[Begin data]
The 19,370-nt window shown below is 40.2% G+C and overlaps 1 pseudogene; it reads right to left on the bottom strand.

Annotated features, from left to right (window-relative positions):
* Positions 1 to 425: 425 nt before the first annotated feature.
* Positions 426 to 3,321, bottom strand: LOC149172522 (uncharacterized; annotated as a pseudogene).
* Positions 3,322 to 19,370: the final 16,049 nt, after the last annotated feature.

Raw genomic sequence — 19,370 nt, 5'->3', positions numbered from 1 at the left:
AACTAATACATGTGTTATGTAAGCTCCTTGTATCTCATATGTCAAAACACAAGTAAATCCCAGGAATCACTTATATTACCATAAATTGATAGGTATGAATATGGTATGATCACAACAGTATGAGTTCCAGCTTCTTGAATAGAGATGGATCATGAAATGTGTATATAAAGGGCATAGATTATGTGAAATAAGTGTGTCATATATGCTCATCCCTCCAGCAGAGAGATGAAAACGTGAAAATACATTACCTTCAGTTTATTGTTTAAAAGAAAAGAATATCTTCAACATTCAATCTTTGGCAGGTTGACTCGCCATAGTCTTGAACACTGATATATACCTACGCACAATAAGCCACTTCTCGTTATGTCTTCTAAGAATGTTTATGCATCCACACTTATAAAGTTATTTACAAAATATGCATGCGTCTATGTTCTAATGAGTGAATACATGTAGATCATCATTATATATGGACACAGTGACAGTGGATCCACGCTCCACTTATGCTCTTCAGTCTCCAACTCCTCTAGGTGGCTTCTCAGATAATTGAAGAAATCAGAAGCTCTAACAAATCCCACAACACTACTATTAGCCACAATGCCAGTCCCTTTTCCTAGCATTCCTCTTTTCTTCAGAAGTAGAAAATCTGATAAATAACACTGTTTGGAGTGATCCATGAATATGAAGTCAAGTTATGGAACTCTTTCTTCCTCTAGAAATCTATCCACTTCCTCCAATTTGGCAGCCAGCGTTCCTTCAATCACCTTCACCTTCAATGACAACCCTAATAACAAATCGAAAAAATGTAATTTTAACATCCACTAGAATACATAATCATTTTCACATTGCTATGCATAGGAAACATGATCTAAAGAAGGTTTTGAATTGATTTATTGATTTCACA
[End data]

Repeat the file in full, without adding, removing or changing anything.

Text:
The 19,370-nt window shown below is 40.2% G+C and overlaps 1 pseudogene; it reads right to left on the bottom strand.

Annotated features, from left to right (window-relative positions):
* Positions 1 to 425: 425 nt before the first annotated feature.
* Positions 426 to 3,321, bottom strand: LOC149172522 (uncharacterized; annotated as a pseudogene).
* Positions 3,322 to 19,370: the final 16,049 nt, after the last annotated feature.

Raw genomic sequence — 19,370 nt, 5'->3', positions numbered from 1 at the left:
AACTAATACATGTGTTATGTAAGCTCCTTGTATCTCATATGTCAAAACACAAGTAAATCCCAGGAATCACTTATATTACCATAAATTGATAGGTATGAATATGGTATGATCACAACAGTATGAGTTCCAGCTTCTTGAATAGAGATGGATCATGAAATGTGTATATAAAGGGCATAGATTATGTGAAATAAGTGTGTCATATATGCTCATCCCTCCAGCAGAGAGATGAAAACGTGAAAATACATTACCTTCAGTTTATTGTTTAAAAGAAAAGAATATCTTCAACATTCAATCTTTGGCAGGTTGACTCGCCATAGTCTTGAACACTGATATATACCTACGCACAATAAGCCACTTCTCGTTATGTCTTCTAAGAATGTTTATGCATCCACACTTATAAAGTTATTTACAAAATATGCATGCGTCTATGTTCTAATGAGTGAATACATGTAGATCATCATTATATATGGACACAGTGACAGTGGATCCACGCTCCACTTATGCTCTTCAGTCTCCAACTCCTCTAGGTGGCTTCTCAGATAATTGAAGAAATCAGAAGCTCTAACAAATCCCACAACACTACTATTAGCCACAATGCCAGTCCCTTTTCCTAGCATTCCTCTTTTCTTCAGAAGTAGAAAATCTGATAAATAACACTGTTTGGAGTGATCCATGAATATGAAGTCAAGTTATGGAACTCTTTCTTCCTCTAGAAATCTATCCACTTCCTCCAATTTGGCAGCCAGCGTTCCTTCAATCACCTTCACCTTCAATGACAACCCTAATAACAAATCGAAAAAATGTAATTTTAACATCCACTAGAATACATAATCATTTTCACATTGCTATGCATAGGAAACATGATCTAAAGAAGGTTTTGAATTGATTTATTGATTTCACA